Transformative Anthropology I.
2009-08-08 01:00:00
I’m going to try here to rope in a few colleagues to respond in public–here–to something I’ve been playing around with off and on for four years. To set this up, here is an edited version of an email I sent to a friend in February. I have a very important intellectual inquiry to address to ...
I'm not sure what I've got here is math. It may be anthropology. (Take A
2009-05-12 13:52:00
I've been trying for two weeks now to get in touch with Gary Lockwood -- who you'll know as "the other guy in 2001: A Space Odyssey." I had figured to contact all three of the stars, but Gary Lockwood has stumped me, mostly because of MySpace.See, the only (easy) way to get in touch with Gary Lockwood is through his Myspace page, which required me to try to remember my old Myspace password. When I couldn't do that, I had to re-log in and then look up Gary again and try to send him a message... but I couldn't because he's "set to away." Whatever that means.So his Myspace page said I could leave him a comment, only to do that you have to be "friends" with someone. I sent a request to friend Gary Lockwood, but he hasn't answered yet.So for now, I'm stymied by Gary Lockwood, and I moved on to the next group on the list: Murder Mystery, the band. They also have a Myspace page, which you can find here. More importantly, they have a song, "Love Astronaut," which I think is am...
Anthropology of Edward T. Hall
2009-01-28 09:00:00
An extensive attention to the identification of the basic dimensions for cultural comparison is found in the works of anthropologist Edward T. Hall, who during the 1960s conducted detailed, structured interviews with the representatives of different professional groups among various cultures. In his works, Hall has always stressed the close relationship between culture and communication. ...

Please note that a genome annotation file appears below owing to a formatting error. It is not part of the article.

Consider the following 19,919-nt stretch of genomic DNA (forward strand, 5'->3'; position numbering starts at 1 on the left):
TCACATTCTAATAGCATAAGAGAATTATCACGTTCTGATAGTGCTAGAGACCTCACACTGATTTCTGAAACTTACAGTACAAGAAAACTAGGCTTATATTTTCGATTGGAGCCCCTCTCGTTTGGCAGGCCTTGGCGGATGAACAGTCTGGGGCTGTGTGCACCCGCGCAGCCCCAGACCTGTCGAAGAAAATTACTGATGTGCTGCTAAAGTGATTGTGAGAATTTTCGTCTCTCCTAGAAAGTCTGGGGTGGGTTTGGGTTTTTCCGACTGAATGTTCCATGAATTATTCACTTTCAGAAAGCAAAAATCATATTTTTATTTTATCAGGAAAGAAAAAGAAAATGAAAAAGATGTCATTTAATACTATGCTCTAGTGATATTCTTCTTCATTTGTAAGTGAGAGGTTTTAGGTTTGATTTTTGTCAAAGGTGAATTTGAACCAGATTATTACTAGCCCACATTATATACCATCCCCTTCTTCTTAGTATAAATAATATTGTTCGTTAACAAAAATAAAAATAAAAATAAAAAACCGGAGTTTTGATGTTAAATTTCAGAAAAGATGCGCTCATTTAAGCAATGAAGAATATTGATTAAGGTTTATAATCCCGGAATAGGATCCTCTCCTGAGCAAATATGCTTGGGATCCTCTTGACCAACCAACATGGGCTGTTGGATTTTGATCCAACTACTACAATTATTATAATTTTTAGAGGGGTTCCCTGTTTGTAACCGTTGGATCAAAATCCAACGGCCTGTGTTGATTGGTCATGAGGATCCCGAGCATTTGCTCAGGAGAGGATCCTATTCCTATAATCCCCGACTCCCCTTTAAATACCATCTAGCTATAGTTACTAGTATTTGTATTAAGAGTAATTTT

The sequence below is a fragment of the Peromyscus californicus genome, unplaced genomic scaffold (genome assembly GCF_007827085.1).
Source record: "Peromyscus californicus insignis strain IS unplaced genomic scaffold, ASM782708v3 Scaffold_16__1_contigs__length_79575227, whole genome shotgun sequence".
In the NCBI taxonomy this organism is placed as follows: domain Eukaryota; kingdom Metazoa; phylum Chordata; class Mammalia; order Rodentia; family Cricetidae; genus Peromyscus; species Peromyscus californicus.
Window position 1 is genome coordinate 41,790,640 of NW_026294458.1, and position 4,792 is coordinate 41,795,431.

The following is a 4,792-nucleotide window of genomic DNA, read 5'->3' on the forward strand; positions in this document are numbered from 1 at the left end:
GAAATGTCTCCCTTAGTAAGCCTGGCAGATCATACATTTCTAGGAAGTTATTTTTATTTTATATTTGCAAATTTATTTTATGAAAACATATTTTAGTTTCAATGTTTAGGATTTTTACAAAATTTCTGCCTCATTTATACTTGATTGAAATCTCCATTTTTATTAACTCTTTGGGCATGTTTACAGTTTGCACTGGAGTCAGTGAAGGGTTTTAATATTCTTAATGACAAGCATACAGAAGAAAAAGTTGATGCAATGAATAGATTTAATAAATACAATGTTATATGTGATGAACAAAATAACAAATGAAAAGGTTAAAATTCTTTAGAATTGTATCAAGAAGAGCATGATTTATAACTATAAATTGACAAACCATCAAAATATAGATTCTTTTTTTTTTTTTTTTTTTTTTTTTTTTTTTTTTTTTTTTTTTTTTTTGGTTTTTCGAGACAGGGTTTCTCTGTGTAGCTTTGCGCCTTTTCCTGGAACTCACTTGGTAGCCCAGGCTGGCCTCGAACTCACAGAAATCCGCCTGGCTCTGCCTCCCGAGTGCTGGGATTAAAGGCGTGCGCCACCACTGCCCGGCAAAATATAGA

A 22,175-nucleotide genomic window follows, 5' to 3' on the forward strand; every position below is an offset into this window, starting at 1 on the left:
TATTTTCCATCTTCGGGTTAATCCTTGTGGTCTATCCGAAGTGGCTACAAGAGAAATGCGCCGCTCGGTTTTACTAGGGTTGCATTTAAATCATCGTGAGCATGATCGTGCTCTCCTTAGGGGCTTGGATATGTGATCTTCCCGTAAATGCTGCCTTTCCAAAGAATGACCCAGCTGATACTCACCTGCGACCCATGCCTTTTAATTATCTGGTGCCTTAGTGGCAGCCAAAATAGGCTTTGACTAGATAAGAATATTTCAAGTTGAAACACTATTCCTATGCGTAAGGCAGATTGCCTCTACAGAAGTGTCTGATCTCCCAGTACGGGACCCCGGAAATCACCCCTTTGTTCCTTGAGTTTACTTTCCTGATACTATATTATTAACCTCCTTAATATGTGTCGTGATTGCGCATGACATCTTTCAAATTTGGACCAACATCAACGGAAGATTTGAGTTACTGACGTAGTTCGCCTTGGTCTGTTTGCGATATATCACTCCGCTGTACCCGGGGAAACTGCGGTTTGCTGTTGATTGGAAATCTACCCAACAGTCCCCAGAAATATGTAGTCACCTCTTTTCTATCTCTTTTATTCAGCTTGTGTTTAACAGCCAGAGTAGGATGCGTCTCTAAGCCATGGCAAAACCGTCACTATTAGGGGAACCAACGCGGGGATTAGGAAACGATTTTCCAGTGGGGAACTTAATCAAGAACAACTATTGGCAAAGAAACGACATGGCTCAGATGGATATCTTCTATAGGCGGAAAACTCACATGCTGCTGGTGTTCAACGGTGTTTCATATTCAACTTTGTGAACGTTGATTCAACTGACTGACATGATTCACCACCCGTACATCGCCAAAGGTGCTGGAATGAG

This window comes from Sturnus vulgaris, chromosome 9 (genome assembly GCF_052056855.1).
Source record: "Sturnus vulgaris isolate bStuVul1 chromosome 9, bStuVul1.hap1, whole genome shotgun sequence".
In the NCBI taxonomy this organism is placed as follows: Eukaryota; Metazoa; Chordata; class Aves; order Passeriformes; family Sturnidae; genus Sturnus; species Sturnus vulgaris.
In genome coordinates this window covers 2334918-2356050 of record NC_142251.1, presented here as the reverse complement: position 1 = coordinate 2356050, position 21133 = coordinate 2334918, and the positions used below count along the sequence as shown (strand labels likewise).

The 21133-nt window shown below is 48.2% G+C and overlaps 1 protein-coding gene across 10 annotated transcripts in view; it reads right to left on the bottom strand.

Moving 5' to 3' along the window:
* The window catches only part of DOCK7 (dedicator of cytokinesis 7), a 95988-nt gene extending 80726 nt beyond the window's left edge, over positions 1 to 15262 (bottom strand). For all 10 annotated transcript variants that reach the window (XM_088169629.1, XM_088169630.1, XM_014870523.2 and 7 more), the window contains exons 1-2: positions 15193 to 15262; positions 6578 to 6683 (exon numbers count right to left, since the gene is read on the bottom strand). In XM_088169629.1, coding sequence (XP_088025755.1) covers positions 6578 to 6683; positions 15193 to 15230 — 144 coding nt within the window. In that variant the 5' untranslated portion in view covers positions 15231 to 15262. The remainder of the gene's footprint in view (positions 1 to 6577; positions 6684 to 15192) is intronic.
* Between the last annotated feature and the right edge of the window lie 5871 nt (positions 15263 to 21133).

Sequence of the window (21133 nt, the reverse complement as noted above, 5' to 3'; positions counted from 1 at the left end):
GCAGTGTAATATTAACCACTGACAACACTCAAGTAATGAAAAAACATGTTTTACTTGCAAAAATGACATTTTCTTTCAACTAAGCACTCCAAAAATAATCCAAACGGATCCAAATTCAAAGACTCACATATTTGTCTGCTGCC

Fake Anthropology isn?t teaching
2009-01-13 02:43:00
A news article in the Christian Science Monitor describes an Anthropology class that teaches students to understand cultural change by making up fake cultures, and then going into the “big bad globalist conqueror versus poor natives who lose their wonderful culture” mode to teach them about globalization. The people of Mekka? kneel in the dirt, sorting ...
Black Genes in Southern Europeans
2008-11-20 00:25:00
My post here, A Little Black In All Of Us, has aroused a tremendous amount of controversy. Not to beat this dead horse with a stick, but there are Southern Europeans and their supporters who strongly object to the notion that they have more than a smidgen of Black blood in them. In fact, there are websites that are set up in part to specifically negate that premise. Some of their supporters are simply racists.This is definitely a sore point with Southern Europeans. As an Italian friend of mine said, "The Southern Italians really hate to be called negri. If you call them negri, they pull out the knife." A little sensitive?In my post, I suggested that some Southern Europeans, notably Sicilians, Greeks, Spaniards and Portuguese, had more than a negligible amount of Black in them, around 5%. This produced a hailstorm of protest from the aforementioned folks, and resulted in some bannings from the comments.I admit I'm not an expert on the subject. The Black genes in these Southern Europ...
The Origin of the Amerindians
2008-10-18 14:10:00
The latest death toll figures from Hurricane Katrina can be seen on this website here. The famous Russian neo-Nazi video is on this blog here.Updated October 18. I am republishing this post because I added a lot of new photos and text. Enjoy.As we noted in an earlier post, the view is converging that Amerindians can be traced back to the Altai Mountains in Southwest Siberia where China, Mongolia and Russia all come together.Yet another study found that of all Asians, the Turkic-speaking tribes of the Sayan Mountains (west of the Altai Mountains and north of northwestern Mongolia) are the closest to the Amerindians. This group includes the Shor, the Tofalar, the Altai, the Khakass, the Soyots and the Tuva. The Mongolic-speaking Buryats are also included.The Altai live in the Sayan Uplands. The Soyots and the Buryats are from the Eastern Sayan Mountains. The Shor and the Khakass are from the northwest slopes of the Sayans. The Tofalar are from the northern slopes of the Eastern Sayans...